In 2021 the number of direct investments made by sovereign wealth funds reached a record number, jumping to 429 in 2021 from 316 in 2020, a 50% increase year-on-year, according to data from the International Forum of Sovereign Wealth Funds (IFSWF).
The total value of those direct investments also climbed to $71.6 billion in 2021, eclipsing the $67.8 billion of cash deployed by sovereign funds in 2020.
Investments in global technology and consumer goods accounted for more than a third of the total value of direct investments at $25 billion and the Asian market saw a large portion of that capital.
“Sovereign wealth funds and other long-term investors still see Asia as a high-growth market,” Dr Victoria Barbary, director of strategy at IFSWF told AsianInvestor.
“As highlighted in the review: sovereign wealth funds invested 12% of the total capital deployed into Asian consumer companies. They deployed $8.9 billion across 38 investments, mainly in companies tapping the e-commerce boom,” said Barbary.
From the IFSWF’s findings, Barbary also believes that real estate and infrastructure in Asia provide an opportunity for those funds that allocate to real assets.
ASIA LEAD IPO BOOM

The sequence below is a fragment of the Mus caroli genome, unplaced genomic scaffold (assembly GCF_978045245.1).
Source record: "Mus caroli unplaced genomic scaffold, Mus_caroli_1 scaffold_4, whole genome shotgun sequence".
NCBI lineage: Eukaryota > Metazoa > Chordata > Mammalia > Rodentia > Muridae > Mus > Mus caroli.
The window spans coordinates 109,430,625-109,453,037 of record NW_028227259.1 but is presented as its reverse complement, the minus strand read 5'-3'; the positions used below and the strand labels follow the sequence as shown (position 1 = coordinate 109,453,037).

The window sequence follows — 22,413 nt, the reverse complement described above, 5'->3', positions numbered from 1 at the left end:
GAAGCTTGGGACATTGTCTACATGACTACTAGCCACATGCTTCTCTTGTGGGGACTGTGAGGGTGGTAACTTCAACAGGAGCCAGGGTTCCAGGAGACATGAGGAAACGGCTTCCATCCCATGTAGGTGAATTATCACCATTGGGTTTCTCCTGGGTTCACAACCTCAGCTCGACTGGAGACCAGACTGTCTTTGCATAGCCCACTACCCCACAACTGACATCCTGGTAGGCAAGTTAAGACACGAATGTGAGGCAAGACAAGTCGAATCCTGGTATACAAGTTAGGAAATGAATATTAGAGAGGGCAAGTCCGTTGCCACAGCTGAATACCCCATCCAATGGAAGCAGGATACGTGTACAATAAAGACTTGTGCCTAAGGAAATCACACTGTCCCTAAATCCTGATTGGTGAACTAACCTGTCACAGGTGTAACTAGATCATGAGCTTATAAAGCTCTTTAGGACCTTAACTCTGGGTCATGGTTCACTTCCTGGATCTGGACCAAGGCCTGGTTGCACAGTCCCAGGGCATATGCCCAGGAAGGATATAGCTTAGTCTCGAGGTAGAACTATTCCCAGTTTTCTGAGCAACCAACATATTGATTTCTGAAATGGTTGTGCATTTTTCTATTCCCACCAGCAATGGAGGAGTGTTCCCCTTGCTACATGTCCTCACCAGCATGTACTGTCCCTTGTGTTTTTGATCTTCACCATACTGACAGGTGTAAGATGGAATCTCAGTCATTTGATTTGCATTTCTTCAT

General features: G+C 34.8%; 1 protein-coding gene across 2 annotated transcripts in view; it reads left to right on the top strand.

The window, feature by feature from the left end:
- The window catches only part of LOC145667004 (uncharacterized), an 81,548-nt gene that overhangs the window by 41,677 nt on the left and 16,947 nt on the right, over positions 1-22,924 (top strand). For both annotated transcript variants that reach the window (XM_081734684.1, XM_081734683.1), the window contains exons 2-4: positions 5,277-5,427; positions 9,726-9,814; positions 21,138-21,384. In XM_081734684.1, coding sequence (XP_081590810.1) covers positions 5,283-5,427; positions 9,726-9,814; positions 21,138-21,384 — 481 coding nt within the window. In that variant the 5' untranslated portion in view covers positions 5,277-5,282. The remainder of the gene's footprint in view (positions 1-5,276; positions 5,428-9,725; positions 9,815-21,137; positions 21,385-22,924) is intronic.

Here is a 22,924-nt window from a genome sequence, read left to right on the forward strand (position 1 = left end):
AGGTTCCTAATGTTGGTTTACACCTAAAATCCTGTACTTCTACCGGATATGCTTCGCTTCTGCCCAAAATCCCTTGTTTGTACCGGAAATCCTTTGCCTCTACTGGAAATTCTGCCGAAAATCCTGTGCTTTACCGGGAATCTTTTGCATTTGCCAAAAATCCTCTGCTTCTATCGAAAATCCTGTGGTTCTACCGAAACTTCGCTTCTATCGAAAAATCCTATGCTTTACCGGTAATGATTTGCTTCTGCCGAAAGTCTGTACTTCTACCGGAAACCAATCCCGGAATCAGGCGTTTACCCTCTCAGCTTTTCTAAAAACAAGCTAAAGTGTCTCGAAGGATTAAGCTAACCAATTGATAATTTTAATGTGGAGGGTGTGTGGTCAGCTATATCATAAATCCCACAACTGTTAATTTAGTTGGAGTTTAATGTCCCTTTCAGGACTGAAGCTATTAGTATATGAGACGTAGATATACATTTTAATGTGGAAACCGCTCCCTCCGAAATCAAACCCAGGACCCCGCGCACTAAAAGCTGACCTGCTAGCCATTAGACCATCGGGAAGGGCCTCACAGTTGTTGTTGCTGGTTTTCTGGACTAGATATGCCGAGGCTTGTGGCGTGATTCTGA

According to the IFSWF review, it was a record-breaking year for sovereign wealth funds’ participation in intial public offerings (IPOs). SWFs invested a total of $5.1 billion in 71 deals, up 45% by equity and 108% by deal numbers. Asia captured the majority of this capital with $3 billion invested in 47 IPOs across the region.
“Investing as a cornerstone IPO investor is still a preferred way to access some direct investments in Asia since opportunities in private markets are still limited and can be challenging as they require a deep understanding of the market,” said Barbary.
Some 74% of Asia’s IPOs were in India and were dominated by e-commerce and internet companies tapping the public markets.
“India has recently become a conveyor belt for listing new companies on the stock market. As sovereign wealth funds start to build their exposure to this high-growth region, they are using IPOs as an efficient way to deploy more capital,” she said.
Indian tech companies also gained an edge over counterparts in China – a major source of IPOs in digital companies – as Chinese authorities tightened regulation on local technology companies listing abroad.
Barbary believes the Bombay Stock Exchange is likely to remain in a strong position over its main rival for Asian listings - Hong Kong - due to the challenges imposed by China.
“China's regulation of the tech sector which has previously been highly attractive for sovereign wealth funds, in addition to the continuing challenges of the country's zero-Covid policy and recent geopolitical developments, has reduced the volume of listings on the HKEX,” said Barbary.